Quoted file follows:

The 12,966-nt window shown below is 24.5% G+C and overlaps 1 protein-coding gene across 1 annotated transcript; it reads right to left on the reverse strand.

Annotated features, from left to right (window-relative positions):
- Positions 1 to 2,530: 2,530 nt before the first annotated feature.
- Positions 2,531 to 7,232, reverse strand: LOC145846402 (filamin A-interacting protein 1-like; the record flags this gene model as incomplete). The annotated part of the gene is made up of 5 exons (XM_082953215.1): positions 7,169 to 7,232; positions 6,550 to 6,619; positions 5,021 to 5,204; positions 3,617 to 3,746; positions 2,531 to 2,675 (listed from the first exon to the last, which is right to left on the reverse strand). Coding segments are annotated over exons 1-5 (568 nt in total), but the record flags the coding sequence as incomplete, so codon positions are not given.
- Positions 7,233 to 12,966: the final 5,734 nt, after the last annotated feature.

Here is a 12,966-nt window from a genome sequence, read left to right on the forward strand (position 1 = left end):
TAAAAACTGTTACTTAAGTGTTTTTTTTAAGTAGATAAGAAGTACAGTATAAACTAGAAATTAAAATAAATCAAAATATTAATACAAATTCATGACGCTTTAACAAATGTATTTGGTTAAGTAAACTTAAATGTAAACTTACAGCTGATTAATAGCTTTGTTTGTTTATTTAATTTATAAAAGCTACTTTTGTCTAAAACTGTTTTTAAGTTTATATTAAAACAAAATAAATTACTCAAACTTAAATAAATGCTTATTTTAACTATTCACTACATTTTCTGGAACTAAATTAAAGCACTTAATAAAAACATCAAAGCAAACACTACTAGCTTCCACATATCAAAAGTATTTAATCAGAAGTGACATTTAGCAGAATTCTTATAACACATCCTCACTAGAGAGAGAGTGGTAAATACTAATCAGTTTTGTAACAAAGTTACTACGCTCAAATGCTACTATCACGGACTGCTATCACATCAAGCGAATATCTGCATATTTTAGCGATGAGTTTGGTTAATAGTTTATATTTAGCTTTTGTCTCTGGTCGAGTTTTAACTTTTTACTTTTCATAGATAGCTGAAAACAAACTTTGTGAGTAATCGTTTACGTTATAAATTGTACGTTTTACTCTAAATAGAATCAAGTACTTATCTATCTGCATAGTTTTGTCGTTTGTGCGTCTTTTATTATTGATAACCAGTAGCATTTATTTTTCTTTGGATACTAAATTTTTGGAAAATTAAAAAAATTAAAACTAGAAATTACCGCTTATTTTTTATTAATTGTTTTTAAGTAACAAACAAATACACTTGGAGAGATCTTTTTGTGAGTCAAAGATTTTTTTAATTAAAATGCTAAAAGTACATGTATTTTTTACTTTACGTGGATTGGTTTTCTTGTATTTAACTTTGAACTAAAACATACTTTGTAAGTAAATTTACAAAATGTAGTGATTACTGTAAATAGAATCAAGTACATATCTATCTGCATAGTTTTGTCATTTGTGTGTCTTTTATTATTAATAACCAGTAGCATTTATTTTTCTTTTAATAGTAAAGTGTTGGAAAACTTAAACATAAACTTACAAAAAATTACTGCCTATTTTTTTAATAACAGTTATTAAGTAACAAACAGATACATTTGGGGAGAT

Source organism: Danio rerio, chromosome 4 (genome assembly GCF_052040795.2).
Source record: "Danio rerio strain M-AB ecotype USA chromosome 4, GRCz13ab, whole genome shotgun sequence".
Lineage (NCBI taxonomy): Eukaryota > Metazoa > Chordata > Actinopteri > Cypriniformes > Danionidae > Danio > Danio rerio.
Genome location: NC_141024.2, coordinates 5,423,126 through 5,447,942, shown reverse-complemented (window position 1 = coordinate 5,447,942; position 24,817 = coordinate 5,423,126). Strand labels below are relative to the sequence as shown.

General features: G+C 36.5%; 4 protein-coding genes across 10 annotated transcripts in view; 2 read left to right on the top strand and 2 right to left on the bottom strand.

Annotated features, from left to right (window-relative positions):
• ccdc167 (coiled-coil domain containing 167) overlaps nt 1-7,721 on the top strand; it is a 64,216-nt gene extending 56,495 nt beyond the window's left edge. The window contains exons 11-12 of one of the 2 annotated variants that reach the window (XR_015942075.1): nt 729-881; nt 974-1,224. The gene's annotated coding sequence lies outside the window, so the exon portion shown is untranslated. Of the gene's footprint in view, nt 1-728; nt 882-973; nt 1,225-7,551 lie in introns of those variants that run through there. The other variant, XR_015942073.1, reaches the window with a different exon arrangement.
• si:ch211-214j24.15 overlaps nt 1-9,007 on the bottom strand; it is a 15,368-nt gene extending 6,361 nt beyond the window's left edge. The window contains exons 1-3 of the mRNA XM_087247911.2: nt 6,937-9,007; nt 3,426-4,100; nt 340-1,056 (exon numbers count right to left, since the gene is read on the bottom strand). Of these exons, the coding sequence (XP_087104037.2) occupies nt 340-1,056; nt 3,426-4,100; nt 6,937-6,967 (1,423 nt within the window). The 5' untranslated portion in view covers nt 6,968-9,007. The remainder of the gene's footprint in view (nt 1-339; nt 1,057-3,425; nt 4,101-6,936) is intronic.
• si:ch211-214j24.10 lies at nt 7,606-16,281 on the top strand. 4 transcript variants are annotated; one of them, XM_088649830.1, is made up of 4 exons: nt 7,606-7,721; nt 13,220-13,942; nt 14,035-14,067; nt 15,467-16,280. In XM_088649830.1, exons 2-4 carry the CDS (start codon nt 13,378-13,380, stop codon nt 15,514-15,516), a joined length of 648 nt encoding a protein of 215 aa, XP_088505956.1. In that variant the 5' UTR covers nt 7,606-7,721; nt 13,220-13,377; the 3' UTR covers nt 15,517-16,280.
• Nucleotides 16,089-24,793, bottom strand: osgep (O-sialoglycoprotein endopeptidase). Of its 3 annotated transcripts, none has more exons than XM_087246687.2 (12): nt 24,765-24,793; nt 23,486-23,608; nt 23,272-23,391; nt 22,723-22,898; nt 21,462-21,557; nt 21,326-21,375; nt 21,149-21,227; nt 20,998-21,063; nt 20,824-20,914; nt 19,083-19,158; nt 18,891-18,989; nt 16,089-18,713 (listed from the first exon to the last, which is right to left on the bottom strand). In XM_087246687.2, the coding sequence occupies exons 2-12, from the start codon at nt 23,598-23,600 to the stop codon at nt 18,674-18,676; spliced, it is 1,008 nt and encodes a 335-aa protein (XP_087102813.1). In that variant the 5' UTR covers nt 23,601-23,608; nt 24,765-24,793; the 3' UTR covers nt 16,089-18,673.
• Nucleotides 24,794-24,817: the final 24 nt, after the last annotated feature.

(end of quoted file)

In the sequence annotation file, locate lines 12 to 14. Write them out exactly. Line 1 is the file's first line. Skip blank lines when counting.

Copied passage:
General features: G+C 36.5%; 4 protein-coding genes across 10 annotated transcripts in view; 2 read left to right on the top strand and 2 right to left on the bottom strand.

Annotated features, from left to right (window-relative positions):
• ccdc167 (coiled-coil domain containing 167) overlaps nt 1-7,721 on the top strand; it is a 64,216-nt gene extending 56,495 nt beyond the window's left edge. The window contains exons 11-12 of one of the 2 annotated variants that reach the window (XR_015942075.1): nt 729-881; nt 974-1,224. The gene's annotated coding sequence lies outside the window, so the exon portion shown is untranslated. Of the gene's footprint in view, nt 1-728; nt 882-973; nt 1,225-7,551 lie in introns of those variants that run through there. The other variant, XR_015942073.1, reaches the window with a different exon arrangement.